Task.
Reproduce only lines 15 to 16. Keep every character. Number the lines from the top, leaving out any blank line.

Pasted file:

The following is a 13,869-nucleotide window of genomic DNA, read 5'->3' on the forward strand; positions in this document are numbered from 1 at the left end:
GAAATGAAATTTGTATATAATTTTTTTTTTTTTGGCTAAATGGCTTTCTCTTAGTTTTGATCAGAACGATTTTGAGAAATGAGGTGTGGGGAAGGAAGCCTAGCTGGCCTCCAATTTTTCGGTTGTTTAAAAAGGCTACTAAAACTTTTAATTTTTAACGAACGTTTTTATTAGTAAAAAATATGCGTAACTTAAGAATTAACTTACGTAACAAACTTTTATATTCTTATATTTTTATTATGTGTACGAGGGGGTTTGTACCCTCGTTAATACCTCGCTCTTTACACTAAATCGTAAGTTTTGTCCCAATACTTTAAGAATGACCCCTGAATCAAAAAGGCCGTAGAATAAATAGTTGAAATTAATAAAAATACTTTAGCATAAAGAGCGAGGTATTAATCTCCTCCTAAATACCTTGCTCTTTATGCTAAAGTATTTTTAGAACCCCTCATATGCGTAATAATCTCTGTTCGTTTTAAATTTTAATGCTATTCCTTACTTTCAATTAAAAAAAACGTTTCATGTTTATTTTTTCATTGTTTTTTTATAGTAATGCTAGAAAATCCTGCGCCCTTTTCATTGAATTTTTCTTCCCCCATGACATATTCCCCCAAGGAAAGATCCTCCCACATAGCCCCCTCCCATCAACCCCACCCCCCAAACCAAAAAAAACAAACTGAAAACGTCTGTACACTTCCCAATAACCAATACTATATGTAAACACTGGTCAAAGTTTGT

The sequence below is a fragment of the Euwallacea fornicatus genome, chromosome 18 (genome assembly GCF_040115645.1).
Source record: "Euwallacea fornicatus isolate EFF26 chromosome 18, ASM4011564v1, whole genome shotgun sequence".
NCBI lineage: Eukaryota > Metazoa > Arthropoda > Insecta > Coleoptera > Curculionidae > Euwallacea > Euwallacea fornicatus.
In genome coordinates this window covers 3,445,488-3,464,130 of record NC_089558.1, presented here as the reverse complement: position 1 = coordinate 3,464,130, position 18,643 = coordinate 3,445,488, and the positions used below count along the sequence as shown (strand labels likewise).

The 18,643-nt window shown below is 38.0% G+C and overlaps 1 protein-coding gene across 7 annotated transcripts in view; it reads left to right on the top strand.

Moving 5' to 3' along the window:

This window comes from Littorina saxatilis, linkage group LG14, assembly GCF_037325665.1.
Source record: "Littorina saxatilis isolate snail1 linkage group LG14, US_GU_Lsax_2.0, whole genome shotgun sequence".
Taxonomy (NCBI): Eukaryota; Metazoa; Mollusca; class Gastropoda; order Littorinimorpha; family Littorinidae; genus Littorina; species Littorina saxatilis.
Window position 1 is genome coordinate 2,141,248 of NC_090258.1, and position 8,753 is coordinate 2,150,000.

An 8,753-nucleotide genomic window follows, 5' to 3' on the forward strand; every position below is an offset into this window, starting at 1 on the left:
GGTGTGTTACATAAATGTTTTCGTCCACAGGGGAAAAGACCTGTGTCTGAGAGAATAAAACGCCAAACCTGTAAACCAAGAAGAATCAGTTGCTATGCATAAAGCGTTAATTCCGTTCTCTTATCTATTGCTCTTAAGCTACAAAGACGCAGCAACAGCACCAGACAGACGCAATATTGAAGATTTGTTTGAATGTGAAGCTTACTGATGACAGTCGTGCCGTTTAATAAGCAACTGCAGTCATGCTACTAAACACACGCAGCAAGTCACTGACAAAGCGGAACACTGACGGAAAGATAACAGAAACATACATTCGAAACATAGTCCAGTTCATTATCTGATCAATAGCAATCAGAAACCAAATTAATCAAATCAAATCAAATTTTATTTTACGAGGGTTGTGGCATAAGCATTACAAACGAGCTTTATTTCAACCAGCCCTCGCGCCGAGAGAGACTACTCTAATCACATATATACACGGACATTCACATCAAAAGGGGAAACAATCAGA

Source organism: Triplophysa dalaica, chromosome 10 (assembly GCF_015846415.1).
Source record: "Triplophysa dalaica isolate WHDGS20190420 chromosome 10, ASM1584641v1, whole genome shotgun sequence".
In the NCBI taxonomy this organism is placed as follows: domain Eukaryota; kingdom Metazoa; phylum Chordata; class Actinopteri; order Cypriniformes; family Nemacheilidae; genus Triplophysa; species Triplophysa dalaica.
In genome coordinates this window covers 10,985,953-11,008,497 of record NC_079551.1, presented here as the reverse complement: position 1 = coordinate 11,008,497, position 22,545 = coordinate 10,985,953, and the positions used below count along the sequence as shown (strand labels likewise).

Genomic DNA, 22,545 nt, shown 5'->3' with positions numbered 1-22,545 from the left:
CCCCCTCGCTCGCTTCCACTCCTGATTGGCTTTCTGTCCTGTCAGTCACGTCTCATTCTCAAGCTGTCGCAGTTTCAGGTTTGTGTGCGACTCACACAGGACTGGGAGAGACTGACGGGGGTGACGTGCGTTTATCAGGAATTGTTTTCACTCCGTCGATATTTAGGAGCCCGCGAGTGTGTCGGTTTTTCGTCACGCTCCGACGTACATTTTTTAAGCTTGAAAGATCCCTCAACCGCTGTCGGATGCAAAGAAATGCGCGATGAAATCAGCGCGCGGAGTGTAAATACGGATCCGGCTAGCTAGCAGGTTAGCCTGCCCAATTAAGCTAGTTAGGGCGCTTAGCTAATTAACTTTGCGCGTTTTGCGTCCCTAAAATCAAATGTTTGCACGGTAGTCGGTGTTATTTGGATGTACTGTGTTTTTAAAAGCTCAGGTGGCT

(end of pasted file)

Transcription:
Source organism: Triplophysa dalaica, chromosome 10 (assembly GCF_015846415.1).
Source record: "Triplophysa dalaica isolate WHDGS20190420 chromosome 10, ASM1584641v1, whole genome shotgun sequence".